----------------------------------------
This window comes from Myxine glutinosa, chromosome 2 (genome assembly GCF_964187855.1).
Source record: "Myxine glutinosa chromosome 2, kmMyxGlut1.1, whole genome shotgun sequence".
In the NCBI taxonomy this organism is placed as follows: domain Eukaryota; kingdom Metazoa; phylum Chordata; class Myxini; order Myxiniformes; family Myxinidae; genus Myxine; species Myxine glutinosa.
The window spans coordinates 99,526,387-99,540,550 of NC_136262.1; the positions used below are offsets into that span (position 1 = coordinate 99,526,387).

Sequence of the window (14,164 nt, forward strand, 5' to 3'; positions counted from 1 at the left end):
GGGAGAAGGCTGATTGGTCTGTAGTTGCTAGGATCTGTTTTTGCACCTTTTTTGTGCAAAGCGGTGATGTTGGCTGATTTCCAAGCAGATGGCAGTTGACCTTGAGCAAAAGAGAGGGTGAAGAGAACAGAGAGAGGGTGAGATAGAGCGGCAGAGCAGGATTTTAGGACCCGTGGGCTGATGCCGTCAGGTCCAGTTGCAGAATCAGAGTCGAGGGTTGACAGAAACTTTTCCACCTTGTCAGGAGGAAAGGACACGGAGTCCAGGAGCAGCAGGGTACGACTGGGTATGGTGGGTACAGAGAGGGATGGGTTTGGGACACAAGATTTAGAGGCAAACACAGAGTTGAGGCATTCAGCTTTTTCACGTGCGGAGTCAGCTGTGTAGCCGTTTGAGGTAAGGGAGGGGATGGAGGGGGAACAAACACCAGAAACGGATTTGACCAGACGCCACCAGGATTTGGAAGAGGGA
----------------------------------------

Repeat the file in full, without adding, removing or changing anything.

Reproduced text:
This window comes from Myxine glutinosa, chromosome 2 (genome assembly GCF_964187855.1).
Source record: "Myxine glutinosa chromosome 2, kmMyxGlut1.1, whole genome shotgun sequence".
In the NCBI taxonomy this organism is placed as follows: domain Eukaryota; kingdom Metazoa; phylum Chordata; class Myxini; order Myxiniformes; family Myxinidae; genus Myxine; species Myxine glutinosa.
The window spans coordinates 99,526,387-99,540,550 of NC_136262.1; the positions used below are offsets into that span (position 1 = coordinate 99,526,387).

Sequence of the window (14,164 nt, forward strand, 5' to 3'; positions counted from 1 at the left end):
GGGAGAAGGCTGATTGGTCTGTAGTTGCTAGGATCTGTTTTTGCACCTTTTTTGTGCAAAGCGGTGATGTTGGCTGATTTCCAAGCAGATGGCAGTTGACCTTGAGCAAAAGAGAGGGTGAAGAGAACAGAGAGAGGGTGAGATAGAGCGGCAGAGCAGGATTTTAGGACCCGTGGGCTGATGCCGTCAGGTCCAGTTGCAGAATCAGAGTCGAGGGTTGACAGAAACTTTTCCACCTTGTCAGGAGGAAAGGACACGGAGTCCAGGAGCAGCAGGGTACGACTGGGTATGGTGGGTACAGAGAGGGATGGGTTTGGGACACAAGATTTAGAGGCAAACACAGAGTTGAGGCATTCAGCTTTTTCACGTGCGGAGTCAGCTGTGTAGCCGTTTGAGGTAAGGGAGGGGATGGAGGGGGAACAAACACCAGAAACGGATTTGACCAGACGCCACCAGGATTTGGAAGAGGGA